Wednesday, October 7, 2009

PW's starred reviews

Publisher's Weekly starred reviews for 10/5/09


Sweethearts of Rhythm: The Story of the Greatest All-Girl Swing Band in the World by Marilyn Nelson, illus. by Jerry Pinkney Dial, $21.99 (80p) ISBN 978-0-8037-3187-5

A Newbery Honor author (Carver: A Life in Poems) and Caldecott Honor artist (Noah’s Ark) execute a masterful duet in this tribute to an integrated female band that toured the U.S. between the late 1930s and mid-1940s. In 20 poems titled after swing tunes, Nelson writes in the voices of the Sweethearts’ instruments, now gathered in a New Orleans pawnshop. Connecting music to greater human truths (some dark, some triumphant), the verse strikes nostalgic yet celebratory notes, underscoring how the band’s music delivered joy and hope during an era plagued by war and racism (“The jitterbug was one way people forgot/ the rapidly spreading prairie fires of war./ Man, the house would bounce when her licks were hot!/ We gave those people what they were dancing for”). Rendered in graphite, color pencil, watercolor and collage, Pinkney’s luminous, multilayered paintings superimpose snippets of musical notation on images of the musicians and audiences in full swing. Balancing these rousing scenarios are less uplifting but no less striking signs of the times: segregated sinks in a washroom, soldiers marching off to war. On all fronts, a resonant performance. Ages 10–up. (Oct.)


The Doom Machine by Mark Teague Scholastic/Blue Sky, $17.99 (384p) ISBN 978-0-545-15142-9

Picture book author/illustrator Teague (Dear Mrs. LaRue) has produced a madcap, heavily illustrated tale chockfull of malevolent aliens and superscience as well as a fair share of silliness. The year is 1956 and young Jack Creedle is a good-natured juvenile delinquent who can work wonders with engines, while his disreputable Uncle Bud may just be the world’s greatest inventor. Equally brilliant are Isadora and her straitlaced mother, Dr. Shumway (“A lady scientist!” remarks the mayor of Jack’s town after the Shumways are stranded there. “That’s something you don’t see every day”). When alien skreeps, led by Commander Xaafuun (who hates “ooman bings”), invade in search of Bud’s most recent invention, Jack and Isadora are caught up in a rollicking interstellar adventure, replete with a crew of space pirates, a deposed princess, a wide variety of monsters and a pugnacious rooster named Milo (“Growing up had made the chicken mean. He was a typical Creedle in that way”). Borrowing wildly from pulp fiction, bad movies and even Vonnegut’s Slaughterhouse Five, Teague has a wonderful time with this occasionally disjointed but endlessly inventive first novel. Ages 9–12. (Oct.)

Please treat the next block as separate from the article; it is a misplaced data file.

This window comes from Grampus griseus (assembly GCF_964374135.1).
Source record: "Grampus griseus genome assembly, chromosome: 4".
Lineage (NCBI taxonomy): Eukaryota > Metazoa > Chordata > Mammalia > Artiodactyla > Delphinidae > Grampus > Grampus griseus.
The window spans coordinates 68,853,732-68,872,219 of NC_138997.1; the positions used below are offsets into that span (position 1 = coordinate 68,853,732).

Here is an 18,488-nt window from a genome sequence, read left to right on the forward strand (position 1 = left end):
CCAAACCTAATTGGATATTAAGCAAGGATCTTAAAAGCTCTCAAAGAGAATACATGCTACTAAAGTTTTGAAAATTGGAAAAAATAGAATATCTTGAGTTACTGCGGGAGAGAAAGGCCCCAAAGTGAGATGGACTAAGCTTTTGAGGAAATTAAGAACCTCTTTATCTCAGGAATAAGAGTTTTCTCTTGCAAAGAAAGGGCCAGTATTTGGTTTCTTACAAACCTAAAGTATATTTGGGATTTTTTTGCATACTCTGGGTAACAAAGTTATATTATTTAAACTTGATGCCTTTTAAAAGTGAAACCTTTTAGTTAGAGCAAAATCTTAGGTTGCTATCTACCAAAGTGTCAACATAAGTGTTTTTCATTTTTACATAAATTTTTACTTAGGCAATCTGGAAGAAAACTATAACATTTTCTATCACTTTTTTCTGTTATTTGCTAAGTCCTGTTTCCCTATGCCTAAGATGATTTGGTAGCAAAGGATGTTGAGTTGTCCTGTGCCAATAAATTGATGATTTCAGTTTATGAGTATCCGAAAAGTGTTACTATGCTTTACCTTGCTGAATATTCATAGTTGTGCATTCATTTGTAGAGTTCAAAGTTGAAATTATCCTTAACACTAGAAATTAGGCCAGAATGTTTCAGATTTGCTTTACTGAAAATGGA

Pop-up Book

A Pop-Up Book of Nursery Rhymes by Matthew Reinhart LittleSimon, $26.99 (12p) ISBN 978-1-4169-1825-7

The small format of Reinhart’s latest pop-up book belies the number of classic nursery rhymes he packs inside. A pop-up Humpty Dumpty falls from a red brick wall (and begins to crack up) as his spread opens, while smaller flaps to the side open to reveal the garden of “Mary, Mary, Quite Contrary,” as well as a cake marked with a “B” for “Pat-a-Cake.” Additional spreads feature three rhymes each; in perhaps the most dramatic pop-up, a more cute-than-scary “Itsy Bitsy Spider” rides on a wave of water gushing from a towering waterspout. Ingenious details abound—the thoughtfulness put into every movement is evident. Ages 3–up. (Sept.)

Congratulations to these authors!

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